And here’s the second great betrayal off blacks by the Left. Just as blacks were gaining the chance to remake their own communities with far fewer legal obstructions, the federal government swooped into destroy those institutions by replacing the black father with a welfare check. We’ve seen the results – absent fathers lead to unmanageable boys and now, generations of crime, a downward spiral that make community-building that much harder.
So along with the virtual elimination of legal barriers, the social barriers seem only to have gotten higher. That much, at least, has changed.
In his 1967 book, The Temper of Our Time, Eric Hoffer took on the question of race relations, as they’d be called today, or “The Negro Revolution” as he called it then. There are at least two new ideas and several interesting sentences in the essay, but I’ll take as my text his description of how the white unionized longshoreman outside the South saw matters:
The simple fact is that the people I have lived and worked with all my life, who make up about 60 percent of the population outside the South, have not the least feeling of guilt toward the Negro. The majority of us started to work for a living in our teens, and we have been poor all our lives. Most of us had only a rudimentary education. Our white skin brought us no privileges and no favors. For more that twenty years I worked in the fields of California with Negroes, and now and then for Negro contractors. On the San Francisco waterfront, while I spent the next twenty years, there are as many black longshoremen as white. My kind of people does not feel that the world owes us anything, or that we owe anybody – white, black, or yellow – a damn thing. We believe that the Negro should have every right we have: the right to vote, the right to join any union open to us, the right to live, work, study, and play anywhere he pleases. But he can have no special claims on us, and no valid grievances against us. He has certainly not done our work for us. Our hands are more gnarled and workbroken than his, and our faces more lined and worn. A hundred Baldwins could not convince me that the Negro longshoremen who come every morning to our hiring hall shouting, joshing, eating, and drinking are haunted by bad dreams and memories of miserable childhoods, that they feel deprived, disabled, degraded, oppressed, and humiliated. The drawn faces in the hall, the brooding backs, and the sullen, hunched figures are not those of Negroes.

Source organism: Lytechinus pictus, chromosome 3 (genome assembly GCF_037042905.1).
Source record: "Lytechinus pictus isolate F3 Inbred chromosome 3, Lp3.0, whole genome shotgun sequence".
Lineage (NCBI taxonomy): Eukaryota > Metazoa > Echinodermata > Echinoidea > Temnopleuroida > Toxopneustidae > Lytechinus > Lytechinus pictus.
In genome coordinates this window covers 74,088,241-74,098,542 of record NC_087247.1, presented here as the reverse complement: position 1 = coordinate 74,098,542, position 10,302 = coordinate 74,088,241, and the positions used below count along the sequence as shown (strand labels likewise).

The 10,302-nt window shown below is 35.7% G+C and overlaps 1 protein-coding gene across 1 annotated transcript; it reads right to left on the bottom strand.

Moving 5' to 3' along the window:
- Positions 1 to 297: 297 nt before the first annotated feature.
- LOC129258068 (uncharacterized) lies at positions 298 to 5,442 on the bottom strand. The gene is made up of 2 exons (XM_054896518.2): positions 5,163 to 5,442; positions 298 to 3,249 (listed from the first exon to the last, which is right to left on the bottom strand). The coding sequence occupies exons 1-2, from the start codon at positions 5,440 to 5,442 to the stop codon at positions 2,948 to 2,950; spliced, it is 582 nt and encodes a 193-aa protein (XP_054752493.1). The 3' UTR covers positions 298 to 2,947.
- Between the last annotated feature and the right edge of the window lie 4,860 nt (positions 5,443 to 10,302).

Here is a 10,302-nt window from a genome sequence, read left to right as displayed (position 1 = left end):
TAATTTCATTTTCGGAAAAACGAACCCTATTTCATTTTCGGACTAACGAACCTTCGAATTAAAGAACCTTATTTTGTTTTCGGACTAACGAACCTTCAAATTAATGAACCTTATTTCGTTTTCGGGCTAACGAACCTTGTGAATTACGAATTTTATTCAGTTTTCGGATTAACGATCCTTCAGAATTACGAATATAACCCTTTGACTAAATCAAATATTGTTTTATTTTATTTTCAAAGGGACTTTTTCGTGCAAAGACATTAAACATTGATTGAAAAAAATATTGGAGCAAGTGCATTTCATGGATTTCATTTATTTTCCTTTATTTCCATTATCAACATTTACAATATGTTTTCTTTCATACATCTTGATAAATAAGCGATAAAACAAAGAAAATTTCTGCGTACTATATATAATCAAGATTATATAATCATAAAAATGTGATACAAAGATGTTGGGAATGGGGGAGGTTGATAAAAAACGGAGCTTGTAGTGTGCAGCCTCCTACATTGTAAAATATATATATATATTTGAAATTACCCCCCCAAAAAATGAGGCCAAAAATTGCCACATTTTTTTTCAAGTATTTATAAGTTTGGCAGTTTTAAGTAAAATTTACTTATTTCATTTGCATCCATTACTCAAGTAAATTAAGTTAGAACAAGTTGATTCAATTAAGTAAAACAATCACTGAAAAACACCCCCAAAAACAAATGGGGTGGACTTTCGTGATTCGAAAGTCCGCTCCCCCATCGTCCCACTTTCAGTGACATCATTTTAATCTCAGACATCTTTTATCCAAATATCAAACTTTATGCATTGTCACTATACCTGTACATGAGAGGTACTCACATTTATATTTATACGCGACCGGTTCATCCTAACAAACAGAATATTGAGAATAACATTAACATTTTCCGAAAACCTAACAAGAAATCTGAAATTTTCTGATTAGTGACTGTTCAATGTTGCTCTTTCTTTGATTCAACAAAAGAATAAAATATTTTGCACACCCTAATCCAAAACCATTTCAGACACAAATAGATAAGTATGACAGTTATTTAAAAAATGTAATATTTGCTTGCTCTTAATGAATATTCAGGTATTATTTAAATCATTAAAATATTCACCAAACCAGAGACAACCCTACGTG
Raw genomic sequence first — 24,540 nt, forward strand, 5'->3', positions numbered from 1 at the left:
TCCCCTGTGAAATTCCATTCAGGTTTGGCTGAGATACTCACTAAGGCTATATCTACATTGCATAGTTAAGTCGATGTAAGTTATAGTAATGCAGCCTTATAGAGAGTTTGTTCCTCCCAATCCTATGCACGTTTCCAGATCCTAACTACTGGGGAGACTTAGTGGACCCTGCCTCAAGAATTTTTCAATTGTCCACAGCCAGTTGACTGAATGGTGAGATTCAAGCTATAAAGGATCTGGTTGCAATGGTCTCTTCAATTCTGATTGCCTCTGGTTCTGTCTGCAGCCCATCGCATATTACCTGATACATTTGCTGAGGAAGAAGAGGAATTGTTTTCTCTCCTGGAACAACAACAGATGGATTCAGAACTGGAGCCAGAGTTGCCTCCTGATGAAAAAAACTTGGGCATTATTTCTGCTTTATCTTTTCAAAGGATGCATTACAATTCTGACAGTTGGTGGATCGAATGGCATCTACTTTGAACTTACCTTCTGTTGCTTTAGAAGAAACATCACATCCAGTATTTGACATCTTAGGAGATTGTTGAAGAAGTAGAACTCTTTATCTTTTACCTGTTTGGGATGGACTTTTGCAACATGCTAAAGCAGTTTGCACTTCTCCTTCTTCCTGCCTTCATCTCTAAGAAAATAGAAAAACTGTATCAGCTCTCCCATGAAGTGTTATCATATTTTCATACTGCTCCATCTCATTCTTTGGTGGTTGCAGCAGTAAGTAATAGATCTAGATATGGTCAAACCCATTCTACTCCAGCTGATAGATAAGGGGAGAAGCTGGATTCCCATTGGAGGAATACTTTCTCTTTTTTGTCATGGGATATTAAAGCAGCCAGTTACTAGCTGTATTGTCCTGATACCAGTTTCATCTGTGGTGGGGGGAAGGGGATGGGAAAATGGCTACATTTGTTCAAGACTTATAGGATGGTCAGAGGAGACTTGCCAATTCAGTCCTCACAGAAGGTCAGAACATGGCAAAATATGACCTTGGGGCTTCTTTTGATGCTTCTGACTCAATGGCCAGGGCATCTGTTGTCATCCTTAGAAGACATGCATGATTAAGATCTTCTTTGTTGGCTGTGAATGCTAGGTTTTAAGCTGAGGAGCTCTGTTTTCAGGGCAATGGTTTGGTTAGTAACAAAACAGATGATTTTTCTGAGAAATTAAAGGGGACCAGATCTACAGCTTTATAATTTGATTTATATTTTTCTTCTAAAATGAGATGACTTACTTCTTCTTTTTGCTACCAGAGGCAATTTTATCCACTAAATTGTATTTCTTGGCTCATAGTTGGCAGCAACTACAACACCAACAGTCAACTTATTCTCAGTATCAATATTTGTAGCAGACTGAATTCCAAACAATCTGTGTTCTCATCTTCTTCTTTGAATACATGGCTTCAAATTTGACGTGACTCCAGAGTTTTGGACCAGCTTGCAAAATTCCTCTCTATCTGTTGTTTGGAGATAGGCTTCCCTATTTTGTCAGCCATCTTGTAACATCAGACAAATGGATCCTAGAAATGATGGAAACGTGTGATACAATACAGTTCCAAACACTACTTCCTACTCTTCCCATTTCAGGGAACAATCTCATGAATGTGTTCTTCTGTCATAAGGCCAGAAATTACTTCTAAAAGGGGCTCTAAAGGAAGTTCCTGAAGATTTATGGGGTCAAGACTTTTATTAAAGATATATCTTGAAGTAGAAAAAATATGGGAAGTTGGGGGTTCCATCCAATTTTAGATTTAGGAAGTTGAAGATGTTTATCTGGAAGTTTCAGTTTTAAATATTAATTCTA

The South has a special burden to bear (although to what extent it still does is another question), but for most of white America outside the South, I think this fairly sums up the attitude, if not universally the work experience. And I think it’s about right. People should be able to pursue their life’s path without laboring under legal handicaps because of their race. I have no doubt that it accurately reflects Hoffer’s own inclinations, and that of his brother dockworkers in mid-1960s San Francisco. They worked hard, and didn’t create or perpetuate the hardships that blacks had suffered.
But if Hoffer understands that the black man’s tragedy is that he can’t be an individual without being seen as black first, he seems to miss who’s doing the seeing. Hoffer’s a union guy through and through, but the union movement in the North gained great strength in response to the influx of black workers during the Great Migration, especially during the Depression, and worked hard to deny blacks the benefits of union membership. Hoffer doesn’t have to answer for that behavior, but he should have at least acknowledged that it existed, and the effects it had on blacks outside the South.
The more relevant question is what it does for blacks. Hoffer’s main point, which I’ll examine in greater length in another post, was the what blacks needed wasn’t cheap, easy, flashy political victories, but community institutions that would give him pride, security, and and self-respect.
Eric Hoffer was known as the “Longshoreman Philosopher,” mostly because that’s what he was. Born in the Bronx in 1902, he lived most of his life as a migrant worker and then a longshoreman. He had spent 50 years reading, observing, and thinking before producing his first and best-known book, The True Believer, about the psychology of mass movements.
Hoffer’s writing is blunt, direct, thoroughly working-class and thoroughly American, but neither his style nor his ideas are simple. Unlike academicians who do field work in red states, he’s not writing to explain the working man to the rest of the country; he’s writing as a working man talking to the rest of the country.
By 1967, he had written several more books including The Temper of Our Time, which he characterized as impatient, and he provides a number of examples. The book is short – six essays, about 110 pages in all. When his publisher complained about the length, he replied that it had six original ideas and twelve excellent sentences. If he had bought a book of any length that had six original ideas and twelve excellent sentences, he would have felt that he had gotten a good deal.
I think Hoffer sold himself short. I found many more than six original ideas, and many more than twelve superb sentences. I don’t propose to go over all of them here, but let’s start with a story: